PSD2 and Instant Payments – Membership has its privileges

28 June 2017


In 2014 Europe started ramping up the rhetoric for building a pan European Instant Payments solution (now known as SCT-Inst). In response, various forums sprung up to enable interested parties to discuss (and agree!) what such a solution might offer and how it would be delivered.

Icon Solutions has a wealth of experience in this field, having had first hand involvement with Instant Payments implementations running in four of the original thirteen UK member banks, and a senior management team whose members have collaborated on the technical architectures of both UK and Singapore Instant Payment solutions – bank side and central infrastructure.

Armed with this volume of ‘lessons-learnt’ to share with evolving schemes, and thus emboldened by our own intellectual importance, we set off to mainland Europe to join the party. Only to discover that someone had forgotten to book the disco!

Stop! In the name of progress…
Indeed, at EBAday in 2015 delegates were uncertain about why people needed a new Instant Payment solution at all, with one commentator even suggesting that the ‘instant transfer of wealth’ use-case had already been resolved through the exchange of paper cheques!

And by EBAday 2016 things were taking an even bleaker turn, as most of Europe and the US declared that they would not mandate delivery of an instant scheme (as the UK had in 2008), instead they would leave market-forces to drive the change. However, given the accepted use-case for Instant Payments was person-to-person payments, slow and fragmented adoption on a bank-by-bank basis was highly unlikely to drive customer adoption.

London calling…
If the Banking community were reluctant to understand how Instant Payments had been embraced in the UK, there was one lesson from our experience which banks were reluctant to ignore – delivery of Instant Payments was hard, with the average cost of delivery likely to run into tens-of-millions of Euros.

Of course, most UK deliveries were based on technologies and solutions form the turn of the century, and modern payment processing solutions are bound to have driven down the cost of delivery. But none-the-less, there remained scepticism about the ‘demand’. This was hardly the perfect scenario from which to build a robust business case. It must have been easier for Alexander Graham Bell to explain to Mrs Bell why he had blown the housekeeping money on building the only telephone in the World!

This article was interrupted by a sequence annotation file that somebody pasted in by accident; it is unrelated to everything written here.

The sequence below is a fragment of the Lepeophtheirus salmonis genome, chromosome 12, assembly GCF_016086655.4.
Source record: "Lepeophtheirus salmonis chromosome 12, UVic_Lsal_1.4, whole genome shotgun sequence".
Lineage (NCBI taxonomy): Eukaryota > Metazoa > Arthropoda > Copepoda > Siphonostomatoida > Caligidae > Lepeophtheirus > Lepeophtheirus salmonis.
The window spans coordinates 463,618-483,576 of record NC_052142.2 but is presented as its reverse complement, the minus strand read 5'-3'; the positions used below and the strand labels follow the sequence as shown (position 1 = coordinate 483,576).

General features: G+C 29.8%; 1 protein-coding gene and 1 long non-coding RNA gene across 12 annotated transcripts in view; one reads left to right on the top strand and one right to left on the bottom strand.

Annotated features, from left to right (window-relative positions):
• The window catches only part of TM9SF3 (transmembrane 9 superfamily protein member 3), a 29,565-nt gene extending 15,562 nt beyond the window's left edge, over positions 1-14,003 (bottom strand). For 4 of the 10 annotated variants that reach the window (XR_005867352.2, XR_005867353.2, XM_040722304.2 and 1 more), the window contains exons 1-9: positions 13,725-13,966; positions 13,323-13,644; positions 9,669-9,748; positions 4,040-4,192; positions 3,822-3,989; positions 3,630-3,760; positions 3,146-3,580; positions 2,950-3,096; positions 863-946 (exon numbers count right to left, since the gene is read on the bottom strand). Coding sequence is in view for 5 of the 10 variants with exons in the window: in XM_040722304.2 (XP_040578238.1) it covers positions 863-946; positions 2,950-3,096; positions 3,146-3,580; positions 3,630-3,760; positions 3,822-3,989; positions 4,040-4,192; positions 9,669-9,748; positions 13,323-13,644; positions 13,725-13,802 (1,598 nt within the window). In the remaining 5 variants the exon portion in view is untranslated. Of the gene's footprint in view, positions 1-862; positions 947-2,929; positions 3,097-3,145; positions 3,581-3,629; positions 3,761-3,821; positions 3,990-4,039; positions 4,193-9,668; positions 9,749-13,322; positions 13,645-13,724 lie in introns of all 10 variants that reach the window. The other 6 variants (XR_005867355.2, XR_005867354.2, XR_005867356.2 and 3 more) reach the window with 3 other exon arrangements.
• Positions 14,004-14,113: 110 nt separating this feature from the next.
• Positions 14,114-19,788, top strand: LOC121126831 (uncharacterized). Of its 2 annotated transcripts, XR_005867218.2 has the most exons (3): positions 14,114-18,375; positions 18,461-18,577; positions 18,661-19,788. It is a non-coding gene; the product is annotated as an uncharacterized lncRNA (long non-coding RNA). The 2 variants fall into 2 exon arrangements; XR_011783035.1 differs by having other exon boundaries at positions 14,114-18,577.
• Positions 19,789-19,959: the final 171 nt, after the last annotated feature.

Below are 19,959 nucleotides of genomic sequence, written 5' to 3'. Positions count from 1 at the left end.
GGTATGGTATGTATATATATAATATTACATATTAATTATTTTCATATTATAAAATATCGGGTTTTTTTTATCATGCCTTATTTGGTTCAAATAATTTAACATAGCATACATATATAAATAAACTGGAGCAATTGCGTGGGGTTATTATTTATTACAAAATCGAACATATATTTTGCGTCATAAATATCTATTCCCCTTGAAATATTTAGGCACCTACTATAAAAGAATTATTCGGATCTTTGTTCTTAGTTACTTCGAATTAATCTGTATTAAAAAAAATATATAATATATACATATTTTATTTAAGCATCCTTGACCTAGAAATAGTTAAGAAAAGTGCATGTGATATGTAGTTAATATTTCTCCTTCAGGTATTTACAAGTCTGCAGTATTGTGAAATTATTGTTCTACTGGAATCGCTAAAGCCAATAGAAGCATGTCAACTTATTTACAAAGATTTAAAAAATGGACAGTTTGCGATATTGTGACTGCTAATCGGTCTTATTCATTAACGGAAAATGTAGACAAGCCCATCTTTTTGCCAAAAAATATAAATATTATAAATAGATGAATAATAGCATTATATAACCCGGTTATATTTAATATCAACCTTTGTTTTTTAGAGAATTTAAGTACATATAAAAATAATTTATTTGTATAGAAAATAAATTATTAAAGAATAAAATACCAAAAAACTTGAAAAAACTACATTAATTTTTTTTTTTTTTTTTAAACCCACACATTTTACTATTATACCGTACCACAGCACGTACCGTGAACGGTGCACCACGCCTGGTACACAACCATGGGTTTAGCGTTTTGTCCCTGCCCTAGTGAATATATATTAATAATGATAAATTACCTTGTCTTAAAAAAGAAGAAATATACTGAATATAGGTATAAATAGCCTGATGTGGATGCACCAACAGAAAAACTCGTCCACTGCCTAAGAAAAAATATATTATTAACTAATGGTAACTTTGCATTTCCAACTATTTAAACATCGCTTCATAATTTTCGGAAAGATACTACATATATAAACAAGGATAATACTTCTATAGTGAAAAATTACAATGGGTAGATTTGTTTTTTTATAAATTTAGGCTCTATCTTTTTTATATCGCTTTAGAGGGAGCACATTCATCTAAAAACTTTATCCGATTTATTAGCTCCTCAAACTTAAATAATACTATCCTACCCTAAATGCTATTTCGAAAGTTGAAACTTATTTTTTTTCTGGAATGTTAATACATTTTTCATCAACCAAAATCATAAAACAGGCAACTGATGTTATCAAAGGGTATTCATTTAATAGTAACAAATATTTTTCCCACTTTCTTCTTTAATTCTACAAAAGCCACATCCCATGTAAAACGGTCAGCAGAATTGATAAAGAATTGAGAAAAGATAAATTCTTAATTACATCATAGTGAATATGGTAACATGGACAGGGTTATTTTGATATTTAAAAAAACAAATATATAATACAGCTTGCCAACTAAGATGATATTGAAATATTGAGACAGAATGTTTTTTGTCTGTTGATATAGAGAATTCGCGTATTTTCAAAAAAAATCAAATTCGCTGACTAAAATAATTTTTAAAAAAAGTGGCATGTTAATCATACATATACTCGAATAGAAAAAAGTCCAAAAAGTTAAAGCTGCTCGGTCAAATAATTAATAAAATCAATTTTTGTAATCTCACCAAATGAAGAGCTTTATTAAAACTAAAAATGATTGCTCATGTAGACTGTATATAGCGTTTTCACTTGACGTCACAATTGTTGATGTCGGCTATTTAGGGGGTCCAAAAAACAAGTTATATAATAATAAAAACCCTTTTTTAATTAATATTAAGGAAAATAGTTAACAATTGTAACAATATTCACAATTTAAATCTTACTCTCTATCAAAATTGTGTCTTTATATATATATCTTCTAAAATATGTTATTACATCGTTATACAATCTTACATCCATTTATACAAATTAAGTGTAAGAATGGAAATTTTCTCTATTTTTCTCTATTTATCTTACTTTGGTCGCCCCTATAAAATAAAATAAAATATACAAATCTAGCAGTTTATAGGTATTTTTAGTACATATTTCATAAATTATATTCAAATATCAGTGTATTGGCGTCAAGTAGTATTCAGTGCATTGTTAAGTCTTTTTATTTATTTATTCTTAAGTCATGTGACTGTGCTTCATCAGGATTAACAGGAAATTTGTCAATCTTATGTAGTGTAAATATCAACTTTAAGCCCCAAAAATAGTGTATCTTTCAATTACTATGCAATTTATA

It is easy to see why Banks were keen to undermine the need for Instant Payments, because avoiding it allowed them to focus their efforts on the delivery of the regulated changes required for PSD2.

BUT then, as EBAday 2017 was coming around, there was a notable and dramatic change in the conversation – could PSD2 and Instant Payments in fact become powerful bedfellows. To explore this game changing partnership further we commissioned a research paper from Ovum, entitled ‘Instant Payments in the Post-PSD2 landscape’.

The findings lit a touch paper with many banks as the research predicts that, in combination, Instant Payments and PSD2 are set to have a transformative effect on the way European consumers pay for goods and services and consequently the services that they will demand from all their service providers. Indeed, the research suggests that by the mid-2020’s Instant Payments will overtake card payments online. And because that uptake would be driven by merchants’ also keen to exploit the benefits of Instant Payments, it takes away the concerns about having no-friends to call on your new phone!

There was huge interest and divided opinions amongst delegates as to whether the graphs and predictions in the report were ambitious or conservative. But one thing was certain – the concerns about building a business case for implementing Instant Payments has largely been torpedoed.

As someone put it to me at EBAday 2017

‘If a Bank just does PSD2 then they are paying an awful lot of money to use the golf-club car park. If they pay a little bit more for their membership then they get to play the golf-course as well’.    



First published on Bobsguide

Kate Nelson